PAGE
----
warrant sworn out by Spi-ial Polueman
Cope who declares that they hie been
visiting the Atlantic Refining I'ompany a
plant nightly for a number of weeks a'id
removing the lead in a wagon Abo t
$W pounds of the metal were recuverev'.
THE ELY AT BALA
BLUECOAT'S HEAD CUSHION
FOR HIGH-DIVING FELINE
Policeman Unconsciously Saves Cat
That Leaps From Fifth Floor.
Cat that nould Jump to esctpo from Rloft
"When tho landing below Is of asphalt or lock.
Should pick out a blucco.it Tilth cranium soft,
Although it may give the policeman a shock
Policeman John Hilton, of the Park and
Lehigh avenues station, Is being con
gratulated today for saving a pussy cat
from injury in a Slve-ttory jump at Ki:
North Broad ptreet. His protestations
that he didn't do it Intentionally mako no
difference to other policemen.
Hilton was strolling on Broad street this
morning. When he got In front of the
Miller storago house something that frit
llko a ton of bricks, but turned out to
be only a cat, struck hi in on the head
and rolled oft to the sidewalk. Hilton's
foot shot out In attempted reprisul, but
by that time the cat was hiding under
the steps of a houso nearly a block away.
Investigation In the storage hou-o
brought to light the fact that the cat
hnd been in the place since Inst Friday,
and all efforts to oust or capture it had
been futile. Today emploves called up
reinforcements, and by executing flanking
movements cornered the feline on a fifth
floor window ledge.
Pusy realized that it nai quite a drop
to the' sidewalk, but promenading nearer
nnd nearer was the bluecoat. So the cat
held off he attack by a show of claws
until Hilton was Jurt underneath, and
then Jumped, landing unhurt.
PARK HABITUE ENTERTAINED
FRIENDS ON WOMAN'S MONEY
Appropriated Woman's Handbag to
Buy Food and Now Repents.
The sudden transformation of a man
who gives his name as John McCullough
from a homeless habitue of Fairmount
Park to a philanthropist who bought
food, liquid refreshments and clothing
for his destitute companions, resulted to
day in his being held under SC00 for court
by Magistrate Bojlo in the SDth street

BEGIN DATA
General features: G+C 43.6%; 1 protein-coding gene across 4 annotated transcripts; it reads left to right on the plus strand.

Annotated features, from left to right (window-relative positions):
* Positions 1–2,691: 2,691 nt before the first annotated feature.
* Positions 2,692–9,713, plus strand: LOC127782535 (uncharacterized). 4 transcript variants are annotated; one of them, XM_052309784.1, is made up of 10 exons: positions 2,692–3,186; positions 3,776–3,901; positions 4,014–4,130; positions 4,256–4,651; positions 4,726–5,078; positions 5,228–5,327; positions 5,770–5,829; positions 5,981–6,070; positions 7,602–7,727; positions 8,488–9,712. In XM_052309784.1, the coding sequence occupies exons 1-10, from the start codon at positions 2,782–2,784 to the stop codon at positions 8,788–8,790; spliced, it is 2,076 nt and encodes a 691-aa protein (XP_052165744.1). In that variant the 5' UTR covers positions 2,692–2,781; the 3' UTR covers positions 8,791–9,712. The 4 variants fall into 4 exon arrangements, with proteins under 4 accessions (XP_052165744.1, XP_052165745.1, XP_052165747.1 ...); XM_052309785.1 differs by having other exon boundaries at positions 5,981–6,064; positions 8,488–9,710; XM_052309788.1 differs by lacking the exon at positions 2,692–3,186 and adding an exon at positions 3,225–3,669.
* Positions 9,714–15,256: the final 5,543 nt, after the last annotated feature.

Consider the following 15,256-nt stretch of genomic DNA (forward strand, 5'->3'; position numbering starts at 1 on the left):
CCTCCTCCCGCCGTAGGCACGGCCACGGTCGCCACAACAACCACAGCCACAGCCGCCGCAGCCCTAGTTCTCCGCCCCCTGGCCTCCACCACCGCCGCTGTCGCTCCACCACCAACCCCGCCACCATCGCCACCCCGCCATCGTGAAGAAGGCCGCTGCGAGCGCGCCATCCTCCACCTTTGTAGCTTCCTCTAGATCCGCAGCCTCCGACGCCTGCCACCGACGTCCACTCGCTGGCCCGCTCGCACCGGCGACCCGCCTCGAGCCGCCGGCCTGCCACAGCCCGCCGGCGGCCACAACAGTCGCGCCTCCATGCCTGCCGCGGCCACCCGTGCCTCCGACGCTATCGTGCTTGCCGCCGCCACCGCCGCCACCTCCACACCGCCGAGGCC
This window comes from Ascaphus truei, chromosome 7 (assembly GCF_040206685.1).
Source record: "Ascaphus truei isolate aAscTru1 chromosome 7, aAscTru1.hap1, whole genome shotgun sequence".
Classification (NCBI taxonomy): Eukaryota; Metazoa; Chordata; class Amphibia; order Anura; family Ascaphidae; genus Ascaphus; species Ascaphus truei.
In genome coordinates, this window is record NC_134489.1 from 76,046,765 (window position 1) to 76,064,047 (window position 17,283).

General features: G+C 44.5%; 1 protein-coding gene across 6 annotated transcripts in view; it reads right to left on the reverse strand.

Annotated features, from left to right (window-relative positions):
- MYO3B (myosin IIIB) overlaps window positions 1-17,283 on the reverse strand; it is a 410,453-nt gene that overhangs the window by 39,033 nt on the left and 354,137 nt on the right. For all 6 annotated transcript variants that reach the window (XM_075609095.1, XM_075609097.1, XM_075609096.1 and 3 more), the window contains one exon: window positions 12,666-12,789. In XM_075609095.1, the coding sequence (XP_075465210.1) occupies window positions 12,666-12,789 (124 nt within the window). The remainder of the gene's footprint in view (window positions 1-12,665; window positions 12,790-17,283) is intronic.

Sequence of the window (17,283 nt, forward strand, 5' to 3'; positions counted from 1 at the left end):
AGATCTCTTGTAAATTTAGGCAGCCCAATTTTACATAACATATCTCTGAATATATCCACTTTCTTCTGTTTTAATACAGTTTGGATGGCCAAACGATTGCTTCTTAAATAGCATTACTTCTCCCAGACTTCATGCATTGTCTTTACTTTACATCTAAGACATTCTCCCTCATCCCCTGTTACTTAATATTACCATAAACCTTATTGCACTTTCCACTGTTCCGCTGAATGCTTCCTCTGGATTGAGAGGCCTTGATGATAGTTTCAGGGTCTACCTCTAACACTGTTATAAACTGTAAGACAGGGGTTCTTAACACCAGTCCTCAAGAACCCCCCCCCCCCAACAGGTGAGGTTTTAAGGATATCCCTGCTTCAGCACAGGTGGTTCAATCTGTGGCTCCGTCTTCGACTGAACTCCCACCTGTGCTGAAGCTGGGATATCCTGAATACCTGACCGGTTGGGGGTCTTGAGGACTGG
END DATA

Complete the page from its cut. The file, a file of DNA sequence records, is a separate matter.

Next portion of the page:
and Lancaster avenue police station.
The man is accused of appropriating
a handbag containing J0, lot on Sun
day afternoon In the Park by Mlrandy
Barber. 4'iM Merlon avenue. According
to the police, tho woman was gathering
autumn leaves In the Park on Sunday
afternoon and laid the handbag down
When sh wished to go home the bns
could not be found, and although Mc
Cullough, who Is said to have been hid
ing in bushes, saw the hag, he volun
teered no Information, but waited until
the search was abandoned nnd then
picked It up. When arrested yesterday
fSSM was found In McCullough's pos
session, the pollco say.
NEWSBOYS TO PARADE
Lads Who Sell the Evening Ledger
to Have Theatre Party.
The Eveni.no Ledoeb newsboys of the
northeast section will take tonight off
to visit the Little Broadway Theatre,
Kensington avenue and Cumberland
There they wU see pictures of nine
ai. annMniu. snlnrtpfl for them. "The
Great Hindu Mystery" will head the bill.
Theie will be a nuartet to sing uunng
the performance. The boys will form at
Kensington and Lehigh avenues at S
o'clock, march to Huntingdon street, to
Front, to Susquehanna avenue and then
countermarch to the theatre John P.
Smith, the distribution manager of the
PvRojiKn i.edqei; in the district, will bo
marshal of the parade.
LOSES EYE BY FLYING NAIL
J, H, Henderson Brought Here From
Atlantic City for Operation.
Following an accident in the Liberty
Cut Glass Works. Egg Harbor, X. J ,
Joseph Harris Henderson, son of Samuel
R. Henderson, of 2S06 De Lancey street,
had his left eye removed In the Univer
sity Hospital last night.
The Injury was received when a nail
flew from a box which Mr. Henderson
was opening In the shipping room of the
gUs works. He was taken to the At
lantic City Hospital and later removed
to this city, where Dr. G E. deSchwelnlw
decided that the operation was necewary.
MEN SCALDED IN EXPLOSION
The explosion of a safety valve on a
Shifting engine on the Baltimore and
Ohio Raihoad, at 3tw itreet and Glrard
avenue, today scalded Peter J Dolan,
tne engineer, iui napit. nnn iuii,inif
ton, and U-rgc ' rniwiu s the ti inwn
616 Sansom street They were taken to
tre German Ko-yltal. Their condition u
TO BACK INQUIRY IN
R. R. YARD-DISPUTE
Director Cooke Writes to
Citizens Who Predict
Danger to Property Values
and Smoke Nuisance.
Director Cooke, of the Department of
Public Works, has written to John O.
Sheatz, chairman of the Overbrook Citi
zens' Committee who are opposing tho
proposed plans for locating n Pennsyl
vania Railroad freight yard between B2d